In an interview today, a spokesman for the wireless industry's trade group told CNET that the organization is strongly considering challenging a new city law that requires San Francisco retailers to post informational notices that cell phones emit radiofrequency (RF) energy and offer fact sheets to consumers who request them.
John Walls, Read morevice president for public affairs, refused to say exactly what legal recourse the group is considering, but that it is …
Researchers say cell phone radiation may lower sperm count, AT&T cuts its texting plans down to one, and Skype launches an app for iOS that lets world travelers use Wi-Fi hot spots on a per-minute basis.
Links from Thursday's episode of Loaded:Skype WiFi Windows 8 app store T-Mobile BlackBerry Bold 9900 for $299 AT&T streamlines text messaging plans Cell phone radiation may hurt sperm Subscribe: iTunes (MP3) | iTunes (320x180) | iTunes (HD) | RSS (MP3) | RSS (320x180) | RSS HD
Editors' note: This story was originally published June 2. It has been updated with new information.
Though the science on the possible health effects of cell phone radiation is far from conclusive, several state and local governments are proposing legislation to address public concerns. And though no law has been implemented yet, it's clear the issue isn't going away.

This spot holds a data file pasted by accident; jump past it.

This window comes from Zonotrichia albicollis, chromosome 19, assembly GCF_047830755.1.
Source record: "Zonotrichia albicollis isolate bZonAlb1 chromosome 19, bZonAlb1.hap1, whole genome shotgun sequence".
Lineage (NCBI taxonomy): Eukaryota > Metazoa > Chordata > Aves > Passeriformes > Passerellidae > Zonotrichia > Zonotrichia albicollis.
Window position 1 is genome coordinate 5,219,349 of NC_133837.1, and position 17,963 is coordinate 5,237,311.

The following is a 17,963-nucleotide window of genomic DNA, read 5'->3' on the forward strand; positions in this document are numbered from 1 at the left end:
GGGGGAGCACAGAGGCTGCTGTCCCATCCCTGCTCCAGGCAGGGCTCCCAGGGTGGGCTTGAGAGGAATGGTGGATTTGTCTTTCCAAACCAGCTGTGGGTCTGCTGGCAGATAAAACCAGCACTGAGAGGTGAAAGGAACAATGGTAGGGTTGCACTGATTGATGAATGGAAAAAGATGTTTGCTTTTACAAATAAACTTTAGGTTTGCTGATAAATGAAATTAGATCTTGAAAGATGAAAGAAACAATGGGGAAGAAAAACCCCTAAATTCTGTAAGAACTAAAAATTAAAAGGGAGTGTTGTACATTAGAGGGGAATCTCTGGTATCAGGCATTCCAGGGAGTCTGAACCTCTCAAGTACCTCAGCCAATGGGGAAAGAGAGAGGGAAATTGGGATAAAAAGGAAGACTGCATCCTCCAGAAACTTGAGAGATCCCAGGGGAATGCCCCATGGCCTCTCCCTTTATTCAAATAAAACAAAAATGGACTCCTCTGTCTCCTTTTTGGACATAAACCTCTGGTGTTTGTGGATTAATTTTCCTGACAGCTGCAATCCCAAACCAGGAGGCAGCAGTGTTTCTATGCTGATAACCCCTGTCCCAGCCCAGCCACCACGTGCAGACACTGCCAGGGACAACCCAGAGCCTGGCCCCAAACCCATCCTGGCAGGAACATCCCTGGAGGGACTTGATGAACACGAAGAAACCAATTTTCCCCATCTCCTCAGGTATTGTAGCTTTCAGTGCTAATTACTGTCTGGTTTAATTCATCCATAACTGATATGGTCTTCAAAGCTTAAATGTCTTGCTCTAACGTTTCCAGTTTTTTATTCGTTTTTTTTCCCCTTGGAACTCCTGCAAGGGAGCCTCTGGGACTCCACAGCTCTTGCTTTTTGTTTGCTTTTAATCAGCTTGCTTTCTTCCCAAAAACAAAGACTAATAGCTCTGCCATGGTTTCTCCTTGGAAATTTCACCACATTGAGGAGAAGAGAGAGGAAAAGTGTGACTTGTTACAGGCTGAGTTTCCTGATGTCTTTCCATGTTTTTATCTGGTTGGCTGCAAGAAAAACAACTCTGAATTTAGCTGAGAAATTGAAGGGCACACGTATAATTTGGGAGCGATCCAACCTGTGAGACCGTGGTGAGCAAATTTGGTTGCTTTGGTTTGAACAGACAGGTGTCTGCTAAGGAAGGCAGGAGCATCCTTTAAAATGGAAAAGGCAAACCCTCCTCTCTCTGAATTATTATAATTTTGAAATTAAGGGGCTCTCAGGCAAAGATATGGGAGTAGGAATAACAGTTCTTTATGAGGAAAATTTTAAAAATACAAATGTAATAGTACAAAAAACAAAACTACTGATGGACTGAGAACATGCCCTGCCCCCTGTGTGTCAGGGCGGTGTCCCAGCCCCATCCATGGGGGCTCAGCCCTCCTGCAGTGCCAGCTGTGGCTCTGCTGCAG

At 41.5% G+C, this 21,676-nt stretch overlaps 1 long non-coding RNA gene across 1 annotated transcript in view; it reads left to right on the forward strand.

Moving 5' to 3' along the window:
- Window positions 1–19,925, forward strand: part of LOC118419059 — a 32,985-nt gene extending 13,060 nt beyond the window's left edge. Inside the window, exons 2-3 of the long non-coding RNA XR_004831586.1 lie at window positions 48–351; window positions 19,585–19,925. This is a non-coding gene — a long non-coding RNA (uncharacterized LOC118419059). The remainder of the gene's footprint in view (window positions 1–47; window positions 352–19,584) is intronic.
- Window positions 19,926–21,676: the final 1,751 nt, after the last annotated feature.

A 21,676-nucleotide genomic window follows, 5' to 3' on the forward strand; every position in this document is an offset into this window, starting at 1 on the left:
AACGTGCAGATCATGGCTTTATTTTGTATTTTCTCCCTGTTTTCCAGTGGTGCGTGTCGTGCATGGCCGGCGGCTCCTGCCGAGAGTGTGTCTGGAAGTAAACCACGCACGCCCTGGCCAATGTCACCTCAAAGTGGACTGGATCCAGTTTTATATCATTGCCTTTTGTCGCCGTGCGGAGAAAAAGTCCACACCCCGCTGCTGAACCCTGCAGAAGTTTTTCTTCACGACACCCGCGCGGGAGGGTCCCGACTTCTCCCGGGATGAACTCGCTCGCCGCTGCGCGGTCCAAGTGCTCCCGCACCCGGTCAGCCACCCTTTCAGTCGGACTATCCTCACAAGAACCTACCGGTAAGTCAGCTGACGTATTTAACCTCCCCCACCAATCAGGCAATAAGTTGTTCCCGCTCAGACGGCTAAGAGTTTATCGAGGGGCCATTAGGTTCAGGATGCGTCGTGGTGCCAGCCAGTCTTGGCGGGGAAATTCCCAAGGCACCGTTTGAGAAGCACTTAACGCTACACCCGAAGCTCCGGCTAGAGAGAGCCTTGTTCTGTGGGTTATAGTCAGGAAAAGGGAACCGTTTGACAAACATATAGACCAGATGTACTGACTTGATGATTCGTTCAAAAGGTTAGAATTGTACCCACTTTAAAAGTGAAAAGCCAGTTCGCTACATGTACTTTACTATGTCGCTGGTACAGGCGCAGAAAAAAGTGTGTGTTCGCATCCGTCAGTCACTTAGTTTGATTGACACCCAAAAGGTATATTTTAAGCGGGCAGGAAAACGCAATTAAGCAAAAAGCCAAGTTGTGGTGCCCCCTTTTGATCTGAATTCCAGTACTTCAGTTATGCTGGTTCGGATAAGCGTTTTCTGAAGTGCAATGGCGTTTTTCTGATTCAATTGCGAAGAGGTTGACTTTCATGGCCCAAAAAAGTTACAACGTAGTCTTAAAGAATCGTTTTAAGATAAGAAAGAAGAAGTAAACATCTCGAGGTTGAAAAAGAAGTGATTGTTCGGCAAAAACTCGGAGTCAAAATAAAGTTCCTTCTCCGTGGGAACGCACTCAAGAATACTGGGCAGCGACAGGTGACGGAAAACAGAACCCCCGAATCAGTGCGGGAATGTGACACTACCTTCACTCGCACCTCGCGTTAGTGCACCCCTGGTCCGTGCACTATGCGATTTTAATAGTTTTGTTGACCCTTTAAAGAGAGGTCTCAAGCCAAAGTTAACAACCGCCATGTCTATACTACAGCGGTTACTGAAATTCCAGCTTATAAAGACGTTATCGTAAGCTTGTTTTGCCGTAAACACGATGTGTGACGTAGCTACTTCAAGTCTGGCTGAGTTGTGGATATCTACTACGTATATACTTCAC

How we got here Maine largely led the way in early 2010 with a bill that would have required warning labels that cell phones may cause brain cancer. That legislation later died in a Maine House of Representatives committee, … Read more
Almost three months after it shelved a controversial cell phone radiation law, the San Francisco Board of Supervisors is keeping the issue alive, but adopting a different strategy for doing so.
At its meeting tomorrow, the board will vote on amended legislation that would require retailers in the city to post informational notices on radiofrequency (RF) exposure and offer fact sheets to consumers that request them. Proposed by Supervisor John Avalos, the revamped "Right to Ordinance" won unanimous approval last week from the board's City Operations and Neighborhood Services Committee.
An Avalos spokeswoman told CNET that the … Read more
A new study out of Denmark suggests that cell phone use may not increase your risk of some types of noncancerous brain tumors.
Reuters reported this week on a study published in the American Journal of Epidemiology that found people who used a cell phone for 11 to 15 years were no more likely to develop an acoustic neuroma, a noncancerous brain tumor, than people who have been using cell phones for either a shorter period of time or who have never used a cell phone.
A new report has punched some holes into arguments that mobile phones may cause cancer.
"Although there remains some uncertainty, the trend in the accumulating evidence is increasingly against the hypothesis that mobile phone use can cause brain tumors in adults," researchers from the International Commission for Non-Ionizing Radiation Protection Standing Committee on Epidemiology concluded in their findings published late last week in the Environmental Health Perspectives journal.
In the journal, the researchers released findings on brain cancer instances for males and females across different age categories both before and after handsets were released. They found that the … Read more